Top ten tips for controlling IT Procurement

Riskmonkey audited a procurement project last week. Unfortunately, things hadn't gone very well - the system met the specification but just wasn't welcomed by the IT department, which refused to support it. Here are ten things they could have done differently to avoid the problem and make the IT procurement exercise a success - are they in your audit programme?

1.    Define the non-functional requirements, as well as the functional ones.

What systems does it need to be compatible with? What organisational policies must it comply with? There's no point buying a system that requires SQL Server 2008 when IT are only using 2003- or even worse, buying Microsoft when your organisation runs Linux. You don't want a system that enforces six-character passwords when your Information security policy requires 8 characters. Databases may be all the same to marketing, but they are not in IT.

2.    Identify how it will be managed, not just who will set it up.

IT weren't happy to be told they would have to manage access rights for hundreds of users of an application that wouldn't integrate with Microsoft's Active Directory, which they used for network and application authentication. in the end, an expensive third party utility has to be procured to sync the two sets of permissions. Easily avoided by explaining up front who will have to manage access rights, do the backups, maintain user profiles, undertake upgrades - and of course manage the operational aspects of the application. Then involve them in the project, and wait for them to say 'hold on a minute, we're not doing that....'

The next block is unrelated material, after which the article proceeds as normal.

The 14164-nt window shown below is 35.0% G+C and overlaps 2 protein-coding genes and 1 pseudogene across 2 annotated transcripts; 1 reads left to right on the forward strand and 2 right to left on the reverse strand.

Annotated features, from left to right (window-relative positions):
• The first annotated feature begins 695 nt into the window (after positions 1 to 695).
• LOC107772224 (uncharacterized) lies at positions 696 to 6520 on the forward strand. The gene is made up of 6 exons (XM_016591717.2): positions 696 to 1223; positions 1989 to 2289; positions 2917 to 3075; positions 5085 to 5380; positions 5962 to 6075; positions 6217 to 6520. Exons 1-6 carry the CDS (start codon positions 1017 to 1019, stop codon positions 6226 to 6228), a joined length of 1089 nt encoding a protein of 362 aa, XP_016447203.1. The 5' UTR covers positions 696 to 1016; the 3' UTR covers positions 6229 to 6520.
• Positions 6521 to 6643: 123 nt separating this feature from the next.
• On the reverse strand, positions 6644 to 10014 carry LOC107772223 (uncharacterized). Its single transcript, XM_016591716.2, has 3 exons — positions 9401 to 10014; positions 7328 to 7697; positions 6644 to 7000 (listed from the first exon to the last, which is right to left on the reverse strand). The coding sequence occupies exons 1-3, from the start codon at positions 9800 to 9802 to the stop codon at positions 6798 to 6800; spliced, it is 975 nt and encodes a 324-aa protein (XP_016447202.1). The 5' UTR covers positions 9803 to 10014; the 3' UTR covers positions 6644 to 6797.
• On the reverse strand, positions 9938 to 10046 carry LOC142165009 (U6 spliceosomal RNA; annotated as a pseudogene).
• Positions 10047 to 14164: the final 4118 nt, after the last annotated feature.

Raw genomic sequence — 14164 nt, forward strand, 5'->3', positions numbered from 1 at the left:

3.    Involve people from the start

So you need a new HR database. That doesn't mean HR should go and buy it then pass IT the disk. It means HR need to consult with key operational departments they will be reliant on - IT Technical Services, Information Security, Datacente Operations - as well as legal services, compliance, and even perhaps audit. That way you can get everyone's requirements up front and eliminate solutions that don't meet requirements. If nothing then fits the bill, it's time to rethink - but better to know now than later.

4.    Establish and communicate technical guidelines

You can't expect operational departments to comply with policies and guidance that don't exist. Do you have clear, established policies and guidelines for IT roll-outs? Most systems involve - at a minimum - an application and a database. This means that all network, system, database and application risks and policies are relevant. Do you have a standard configuration for operating systems or databases? Do you have security standards that prohibit the use of certain Windows services - if so; does the proposed solution use them? Does the application need to be run from a system admin account, or have a large number of stored procedures that need the public role? Do your standards allow this? There may be good reasons why not. Best to get this clear up front - for example, with a questionnaire to be filled in by the supplier or by the procuring department in conjunction with IT.

5.    Get the support right